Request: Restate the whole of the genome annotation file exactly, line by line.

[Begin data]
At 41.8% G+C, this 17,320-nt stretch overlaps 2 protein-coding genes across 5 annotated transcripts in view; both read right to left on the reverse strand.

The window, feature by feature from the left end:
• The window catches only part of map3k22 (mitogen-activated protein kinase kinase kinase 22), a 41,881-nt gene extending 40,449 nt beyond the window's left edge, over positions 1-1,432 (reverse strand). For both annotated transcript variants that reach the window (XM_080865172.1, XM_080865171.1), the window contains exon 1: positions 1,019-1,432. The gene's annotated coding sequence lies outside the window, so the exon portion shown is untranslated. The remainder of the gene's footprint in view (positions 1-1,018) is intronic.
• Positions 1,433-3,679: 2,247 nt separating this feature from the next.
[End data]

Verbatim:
At 41.8% G+C, this 17,320-nt stretch overlaps 2 protein-coding genes across 5 annotated transcripts in view; both read right to left on the reverse strand.

The window, feature by feature from the left end:
• The window catches only part of map3k22 (mitogen-activated protein kinase kinase kinase 22), a 41,881-nt gene extending 40,449 nt beyond the window's left edge, over positions 1-1,432 (reverse strand). For both annotated transcript variants that reach the window (XM_080865172.1, XM_080865171.1), the window contains exon 1: positions 1,019-1,432. The gene's annotated coding sequence lies outside the window, so the exon portion shown is untranslated. The remainder of the gene's footprint in view (positions 1-1,018) is intronic.
• Positions 1,433-3,679: 2,247 nt separating this feature from the next.